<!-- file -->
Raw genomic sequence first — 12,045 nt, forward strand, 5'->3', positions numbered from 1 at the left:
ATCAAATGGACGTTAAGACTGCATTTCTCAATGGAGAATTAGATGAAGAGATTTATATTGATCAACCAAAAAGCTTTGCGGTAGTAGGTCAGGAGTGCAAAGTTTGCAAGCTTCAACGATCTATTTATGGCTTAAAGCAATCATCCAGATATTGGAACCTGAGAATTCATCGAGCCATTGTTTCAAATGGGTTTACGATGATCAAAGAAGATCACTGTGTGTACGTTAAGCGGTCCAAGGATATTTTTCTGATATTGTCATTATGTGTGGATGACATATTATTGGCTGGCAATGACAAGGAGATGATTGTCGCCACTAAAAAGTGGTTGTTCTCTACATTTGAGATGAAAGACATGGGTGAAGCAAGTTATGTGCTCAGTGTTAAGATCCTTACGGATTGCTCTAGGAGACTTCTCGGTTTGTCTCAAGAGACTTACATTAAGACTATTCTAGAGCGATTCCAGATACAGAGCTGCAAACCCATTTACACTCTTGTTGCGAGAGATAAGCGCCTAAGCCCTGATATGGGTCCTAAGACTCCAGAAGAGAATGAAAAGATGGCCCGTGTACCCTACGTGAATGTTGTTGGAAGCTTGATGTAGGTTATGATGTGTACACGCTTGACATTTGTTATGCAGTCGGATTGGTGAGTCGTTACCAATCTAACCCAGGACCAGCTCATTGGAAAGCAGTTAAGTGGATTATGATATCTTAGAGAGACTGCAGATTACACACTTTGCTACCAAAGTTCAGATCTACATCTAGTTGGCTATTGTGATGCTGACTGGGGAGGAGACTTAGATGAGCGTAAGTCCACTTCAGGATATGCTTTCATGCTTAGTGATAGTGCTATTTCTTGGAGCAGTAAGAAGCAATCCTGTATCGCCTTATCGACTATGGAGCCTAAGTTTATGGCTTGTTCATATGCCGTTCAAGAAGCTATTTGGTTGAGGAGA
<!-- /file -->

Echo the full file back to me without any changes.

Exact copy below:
Raw genomic sequence first — 12,045 nt, forward strand, 5'->3', positions numbered from 1 at the left:
ATCAAATGGACGTTAAGACTGCATTTCTCAATGGAGAATTAGATGAAGAGATTTATATTGATCAACCAAAAAGCTTTGCGGTAGTAGGTCAGGAGTGCAAAGTTTGCAAGCTTCAACGATCTATTTATGGCTTAAAGCAATCATCCAGATATTGGAACCTGAGAATTCATCGAGCCATTGTTTCAAATGGGTTTACGATGATCAAAGAAGATCACTGTGTGTACGTTAAGCGGTCCAAGGATATTTTTCTGATATTGTCATTATGTGTGGATGACATATTATTGGCTGGCAATGACAAGGAGATGATTGTCGCCACTAAAAAGTGGTTGTTCTCTACATTTGAGATGAAAGACATGGGTGAAGCAAGTTATGTGCTCAGTGTTAAGATCCTTACGGATTGCTCTAGGAGACTTCTCGGTTTGTCTCAAGAGACTTACATTAAGACTATTCTAGAGCGATTCCAGATACAGAGCTGCAAACCCATTTACACTCTTGTTGCGAGAGATAAGCGCCTAAGCCCTGATATGGGTCCTAAGACTCCAGAAGAGAATGAAAAGATGGCCCGTGTACCCTACGTGAATGTTGTTGGAAGCTTGATGTAGGTTATGATGTGTACACGCTTGACATTTGTTATGCAGTCGGATTGGTGAGTCGTTACCAATCTAACCCAGGACCAGCTCATTGGAAAGCAGTTAAGTGGATTATGATATCTTAGAGAGACTGCAGATTACACACTTTGCTACCAAAGTTCAGATCTACATCTAGTTGGCTATTGTGATGCTGACTGGGGAGGAGACTTAGATGAGCGTAAGTCCACTTCAGGATATGCTTTCATGCTTAGTGATAGTGCTATTTCTTGGAGCAGTAAGAAGCAATCCTGTATCGCCTTATCGACTATGGAGCCTAAGTTTATGGCTTGTTCATATGCCGTTCAAGAAGCTATTTGGTTGAGGAGA